this is not what i thought it was
the term "triage" means to order items (patients, originally) according to urgency
this paper has nothing whatever to do with sorting a bug list according to urgency
the paper describes a model to assign a particular bug to the developer who can resolve it most efficiently
to me this is "assignment" not "triaging"
but at least you can see how a supervised learning technique is a good fit for the problem they actually describe
so one row in the training set is a set of attributes relating to the bug itself--where in the codebase it resides, etc
the class labels are of course the developers assigned to fix the bug
what actually is presented in this paper might be useful--although i have my doubts that the net value of such a model (optimum assignment of devs to bugs). In other words, even if the model can generate assignments better and more efficiently than manual assignment, the developer time required to write the code to convert the raw data to model input (to train/test/validate the model) is not small--for intance, look at how much unstructured text is involved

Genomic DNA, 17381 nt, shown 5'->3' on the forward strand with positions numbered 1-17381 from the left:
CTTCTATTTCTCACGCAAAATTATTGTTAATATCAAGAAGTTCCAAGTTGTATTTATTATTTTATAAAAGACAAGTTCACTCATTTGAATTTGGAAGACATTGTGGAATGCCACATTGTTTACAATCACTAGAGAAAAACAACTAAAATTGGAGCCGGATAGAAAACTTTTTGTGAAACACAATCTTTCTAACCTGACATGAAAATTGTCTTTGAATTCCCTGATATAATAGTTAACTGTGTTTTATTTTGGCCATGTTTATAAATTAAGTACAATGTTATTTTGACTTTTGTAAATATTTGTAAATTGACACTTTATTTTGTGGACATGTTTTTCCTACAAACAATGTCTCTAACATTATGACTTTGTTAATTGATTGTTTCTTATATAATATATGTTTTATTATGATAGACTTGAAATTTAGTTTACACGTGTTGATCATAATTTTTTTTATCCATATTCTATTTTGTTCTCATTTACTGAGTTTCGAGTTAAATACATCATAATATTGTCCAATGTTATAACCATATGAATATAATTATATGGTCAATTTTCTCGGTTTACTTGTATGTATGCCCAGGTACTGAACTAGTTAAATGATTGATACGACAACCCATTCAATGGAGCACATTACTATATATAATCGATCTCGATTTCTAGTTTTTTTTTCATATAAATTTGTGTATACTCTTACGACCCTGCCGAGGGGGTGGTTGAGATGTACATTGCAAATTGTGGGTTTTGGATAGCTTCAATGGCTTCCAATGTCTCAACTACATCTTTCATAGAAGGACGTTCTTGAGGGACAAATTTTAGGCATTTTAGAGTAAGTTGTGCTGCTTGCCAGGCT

i doubt i would go to the trouble--mapping devs to bugs is nothing something we do poorly at my shop, and even when i get it wrong, the devs sort it out by swaping out tickets
not nearly as useful as an automated bug triaging sytem--ie, a system that would auto-sort our bug list based on urgency, but again, that's not the subject of this paper, title notwithstanding.
Since there doesn't appear to be a link to the paper: https://arxiv.org/abs/1801.01275
I wonder if a system like this were used in the real world, it might simply end up behaving as a hashing algorithm, always assigning the same category of bug to the same developer - who would become skilled in handling this type of bug and provide confirmation that the system was functioning correctly. ( Obviously I appreciate that this isn't how the system is trained initially ).
It seems it doesn't take into account developers' commit. I wonder if doing that would help. Right now ~50% accuracy for rank-10 doesn't seem to be too useful in practice.
This is really interesting. Given how open most development tools are and the fact that users will constantly generate data makes them a natural environment for deep learning based productivity plugins. But we can't have nice things :( -- also this doesn't sound like a great way to make money.